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Home  /  geekspeak  /  How to make your online passwords really secure

How to make your online passwords really secure

Computer-Security

Passwords for your internet banking. Passwords for your email account. Passwords for your social media accounts. Passwords for your work VPN. The number — and complexity — of passwords we have to keep accounts “secure” can be truly baffling.

There’s a very simple — and very bad — way to manage all of these, and that’s to simply use one or two passwords for all of your services, preferably something you can remember easily like a common word. You may have heard that this is a poor idea, but it’s more than that — it’s a shockingly bad idea, for two key reasons. Firstly, using a common word means it’s uncommonly easy for someone nefarious to ferret out, especially if it’s a dictionary word. You may as well call your password “password” if you’re going to do that.

Just in case I wasn’t clear enough there: Do not, under any circumstances, use “password” as your password.

Equally, it’s a bad idea to use the same password over multiple sites, especially if there’s any kind of money — whether it’s your bank, your credit card details or even something as seemingly innocuous as your date of birth — involved.

Why is that a bad idea? Simply because it sets up a weak chain. You might use the same simple password for your banking as for an online store you only used to buy something once, because your brain associates it with money, but if that store has its own security breach, your password goes with it. It’s a relatively trivial matter to hit multiple services with the same account details (typically your email address and that same insecure password), meaning that using the same password across multiple sites is a rather easy way to leave yourself open to all sorts of nasty attacks.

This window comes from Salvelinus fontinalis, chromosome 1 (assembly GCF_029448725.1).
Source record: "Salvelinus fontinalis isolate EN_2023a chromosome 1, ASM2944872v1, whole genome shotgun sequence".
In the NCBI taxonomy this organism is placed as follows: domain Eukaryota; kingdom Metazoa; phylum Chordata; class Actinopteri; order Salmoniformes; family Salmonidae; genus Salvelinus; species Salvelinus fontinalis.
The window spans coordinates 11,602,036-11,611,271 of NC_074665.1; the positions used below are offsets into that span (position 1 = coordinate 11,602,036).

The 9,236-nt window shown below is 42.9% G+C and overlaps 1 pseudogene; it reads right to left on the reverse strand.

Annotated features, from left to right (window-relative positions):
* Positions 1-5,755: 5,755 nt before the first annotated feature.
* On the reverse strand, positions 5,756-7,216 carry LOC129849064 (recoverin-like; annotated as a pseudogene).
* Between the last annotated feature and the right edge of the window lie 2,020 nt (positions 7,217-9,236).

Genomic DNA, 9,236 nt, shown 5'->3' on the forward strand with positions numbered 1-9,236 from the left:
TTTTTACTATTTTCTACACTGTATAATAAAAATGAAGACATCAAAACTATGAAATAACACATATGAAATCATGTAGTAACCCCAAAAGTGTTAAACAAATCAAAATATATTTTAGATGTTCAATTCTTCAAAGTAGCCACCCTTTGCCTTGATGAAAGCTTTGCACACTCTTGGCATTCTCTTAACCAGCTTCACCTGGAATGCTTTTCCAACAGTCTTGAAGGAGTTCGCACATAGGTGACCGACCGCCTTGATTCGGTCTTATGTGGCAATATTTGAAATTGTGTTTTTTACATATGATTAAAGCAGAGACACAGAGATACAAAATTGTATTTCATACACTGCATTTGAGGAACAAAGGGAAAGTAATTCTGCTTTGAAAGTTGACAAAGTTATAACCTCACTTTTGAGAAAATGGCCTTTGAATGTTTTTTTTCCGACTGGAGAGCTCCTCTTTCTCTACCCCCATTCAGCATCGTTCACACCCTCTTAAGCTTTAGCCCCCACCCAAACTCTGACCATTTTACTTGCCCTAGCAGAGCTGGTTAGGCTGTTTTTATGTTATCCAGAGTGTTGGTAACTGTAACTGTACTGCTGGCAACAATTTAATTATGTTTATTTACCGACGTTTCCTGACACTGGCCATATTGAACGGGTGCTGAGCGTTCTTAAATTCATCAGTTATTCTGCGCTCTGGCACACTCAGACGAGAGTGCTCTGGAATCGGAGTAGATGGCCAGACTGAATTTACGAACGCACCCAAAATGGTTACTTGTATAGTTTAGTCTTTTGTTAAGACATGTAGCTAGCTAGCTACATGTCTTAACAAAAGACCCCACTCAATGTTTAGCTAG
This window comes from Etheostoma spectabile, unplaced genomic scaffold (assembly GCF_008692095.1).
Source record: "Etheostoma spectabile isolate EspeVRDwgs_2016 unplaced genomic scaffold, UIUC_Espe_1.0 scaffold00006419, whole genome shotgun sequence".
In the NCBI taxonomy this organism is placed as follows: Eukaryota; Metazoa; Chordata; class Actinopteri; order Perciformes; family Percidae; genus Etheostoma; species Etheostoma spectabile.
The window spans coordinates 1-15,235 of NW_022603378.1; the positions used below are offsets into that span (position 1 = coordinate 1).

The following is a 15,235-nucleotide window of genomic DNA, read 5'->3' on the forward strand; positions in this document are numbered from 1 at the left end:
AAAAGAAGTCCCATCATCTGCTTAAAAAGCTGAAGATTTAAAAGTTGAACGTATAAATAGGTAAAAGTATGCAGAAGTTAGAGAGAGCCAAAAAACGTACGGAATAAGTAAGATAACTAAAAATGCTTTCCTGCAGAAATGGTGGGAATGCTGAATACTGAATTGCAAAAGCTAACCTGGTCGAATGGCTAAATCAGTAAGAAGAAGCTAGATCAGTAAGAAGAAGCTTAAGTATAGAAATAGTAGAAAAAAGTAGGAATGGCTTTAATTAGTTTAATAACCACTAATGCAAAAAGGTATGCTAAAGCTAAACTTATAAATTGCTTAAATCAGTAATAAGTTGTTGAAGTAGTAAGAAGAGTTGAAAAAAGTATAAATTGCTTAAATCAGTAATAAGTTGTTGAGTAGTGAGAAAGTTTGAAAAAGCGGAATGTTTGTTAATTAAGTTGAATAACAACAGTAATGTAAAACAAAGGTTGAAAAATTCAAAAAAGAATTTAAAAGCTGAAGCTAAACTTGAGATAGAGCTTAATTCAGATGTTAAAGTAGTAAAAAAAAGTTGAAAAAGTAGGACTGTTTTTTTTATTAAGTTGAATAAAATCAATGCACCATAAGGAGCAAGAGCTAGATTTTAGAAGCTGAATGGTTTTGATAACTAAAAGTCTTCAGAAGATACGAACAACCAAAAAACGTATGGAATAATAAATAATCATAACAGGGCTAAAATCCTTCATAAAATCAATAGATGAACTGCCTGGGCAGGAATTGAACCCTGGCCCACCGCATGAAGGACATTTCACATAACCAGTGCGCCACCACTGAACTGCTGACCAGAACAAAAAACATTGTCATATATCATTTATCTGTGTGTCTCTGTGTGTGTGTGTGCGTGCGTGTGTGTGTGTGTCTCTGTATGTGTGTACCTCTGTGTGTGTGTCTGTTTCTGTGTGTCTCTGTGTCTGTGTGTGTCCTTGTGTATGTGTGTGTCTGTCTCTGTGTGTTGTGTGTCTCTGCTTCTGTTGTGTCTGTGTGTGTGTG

The issue then becomes one of remembering all your passwords, and this is where password management software can come to the rescue. There’s numerous packages, from the online LastPass to the open source KeePass, but all of them perform the same basic function. You sort out one, preferably strong (meaning a combination of numbers, letters, cases and punctuation marks) password. That’s the key to your password vault, which stores all the rest. Once you’ve got that kind of system in place, it doesn’t actually matter if you remember your passwords or not, because your password vault will. Most packages make it very trivial to set up long randomised passwords as part of basic functionality.

A strong password is good, but introducing multiple levels of authentication is even better; this is often called two-factor authentication, relying on methods that use a password as well as a single use key; that can be something you carry on you physically, or a code that’s sent to your phone via SMS, or similar. The advantage there is that even if your single strong password is compromised, the bad guys can’t get any further, because they don’t have the second part of the key. Two factor authentication can be quite secure (nothing is foolproof), but it’s a matter of working out whether the online services you use support it. Some banks do offer two factor authentication (usually via a random key sequencer that they’ll supply), but many online services don’t. It’s worth checking, however, especially for those accounts, like banking, that you want to keep especially secure.

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